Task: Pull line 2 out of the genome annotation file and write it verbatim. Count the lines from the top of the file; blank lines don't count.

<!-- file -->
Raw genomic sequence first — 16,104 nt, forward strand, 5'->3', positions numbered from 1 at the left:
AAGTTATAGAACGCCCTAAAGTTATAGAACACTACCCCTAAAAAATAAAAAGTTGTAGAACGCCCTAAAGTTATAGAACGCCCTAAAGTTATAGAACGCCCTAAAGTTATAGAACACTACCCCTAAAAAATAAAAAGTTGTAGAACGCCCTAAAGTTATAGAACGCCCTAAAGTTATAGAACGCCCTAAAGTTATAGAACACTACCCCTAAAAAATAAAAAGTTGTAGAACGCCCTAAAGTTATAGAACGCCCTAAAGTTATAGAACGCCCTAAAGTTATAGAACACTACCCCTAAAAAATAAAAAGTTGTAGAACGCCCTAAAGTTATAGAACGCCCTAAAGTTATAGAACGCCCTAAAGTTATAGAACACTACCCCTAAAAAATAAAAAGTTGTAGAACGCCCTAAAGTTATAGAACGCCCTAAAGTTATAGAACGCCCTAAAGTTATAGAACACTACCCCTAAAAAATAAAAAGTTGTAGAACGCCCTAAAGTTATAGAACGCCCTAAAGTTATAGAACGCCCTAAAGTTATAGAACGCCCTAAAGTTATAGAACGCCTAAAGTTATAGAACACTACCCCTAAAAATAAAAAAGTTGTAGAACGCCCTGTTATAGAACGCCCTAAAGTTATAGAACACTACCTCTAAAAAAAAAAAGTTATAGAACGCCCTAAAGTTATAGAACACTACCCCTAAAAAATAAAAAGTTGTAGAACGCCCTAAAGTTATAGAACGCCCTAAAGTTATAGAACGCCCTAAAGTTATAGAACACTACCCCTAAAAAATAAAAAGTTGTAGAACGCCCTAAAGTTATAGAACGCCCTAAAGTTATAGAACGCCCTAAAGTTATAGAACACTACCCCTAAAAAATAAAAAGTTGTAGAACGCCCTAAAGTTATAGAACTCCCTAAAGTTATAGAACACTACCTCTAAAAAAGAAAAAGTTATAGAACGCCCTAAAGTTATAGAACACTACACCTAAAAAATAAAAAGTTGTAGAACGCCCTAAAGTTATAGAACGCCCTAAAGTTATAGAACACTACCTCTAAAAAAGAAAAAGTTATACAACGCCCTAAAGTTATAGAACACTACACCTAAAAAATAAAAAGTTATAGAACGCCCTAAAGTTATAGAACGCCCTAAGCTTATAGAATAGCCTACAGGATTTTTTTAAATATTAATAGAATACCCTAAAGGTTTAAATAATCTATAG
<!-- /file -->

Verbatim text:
AAGTTATAGAACGCCCTAAAGTTATAGAACACTACCCCTAAAAAATAAAAAGTTGTAGAACGCCCTAAAGTTATAGAACGCCCTAAAGTTATAGAACGCCCTAAAGTTATAGAACACTACCCCTAAAAAATAAAAAGTTGTAGAACGCCCTAAAGTTATAGAACGCCCTAAAGTTATAGAACGCCCTAAAGTTATAGAACACTACCCCTAAAAAATAAAAAGTTGTAGAACGCCCTAAAGTTATAGAACGCCCTAAAGTTATAGAACGCCCTAAAGTTATAGAACACTACCCCTAAAAAATAAAAAGTTGTAGAACGCCCTAAAGTTATAGAACGCCCTAAAGTTATAGAACGCCCTAAAGTTATAGAACACTACCCCTAAAAAATAAAAAGTTGTAGAACGCCCTAAAGTTATAGAACGCCCTAAAGTTATAGAACGCCCTAAAGTTATAGAACACTACCCCTAAAAAATAAAAAGTTGTAGAACGCCCTAAAGTTATAGAACGCCCTAAAGTTATAGAACGCCCTAAAGTTATAGAACGCCCTAAAGTTATAGAACGCCTAAAGTTATAGAACACTACCCCTAAAAATAAAAAAGTTGTAGAACGCCCTGTTATAGAACGCCCTAAAGTTATAGAACACTACCTCTAAAAAAAAAAAGTTATAGAACGCCCTAAAGTTATAGAACACTACCCCTAAAAAATAAAAAGTTGTAGAACGCCCTAAAGTTATAGAACGCCCTAAAGTTATAGAACGCCCTAAAGTTATAGAACACTACCCCTAAAAAATAAAAAGTTGTAGAACGCCCTAAAGTTATAGAACGCCCTAAAGTTATAGAACGCCCTAAAGTTATAGAACACTACCCCTAAAAAATAAAAAGTTGTAGAACGCCCTAAAGTTATAGAACTCCCTAAAGTTATAGAACACTACCTCTAAAAAAGAAAAAGTTATAGAACGCCCTAAAGTTATAGAACACTACACCTAAAAAATAAAAAGTTGTAGAACGCCCTAAAGTTATAGAACGCCCTAAAGTTATAGAACACTACCTCTAAAAAAGAAAAAGTTATACAACGCCCTAAAGTTATAGAACACTACACCTAAAAAATAAAAAGTTATAGAACGCCCTAAAGTTATAGAACGCCCTAAGCTTATAGAATAGCCTACAGGATTTTTTTAAATATTAATAGAATACCCTAAAGGTTTAAATAATCTATAG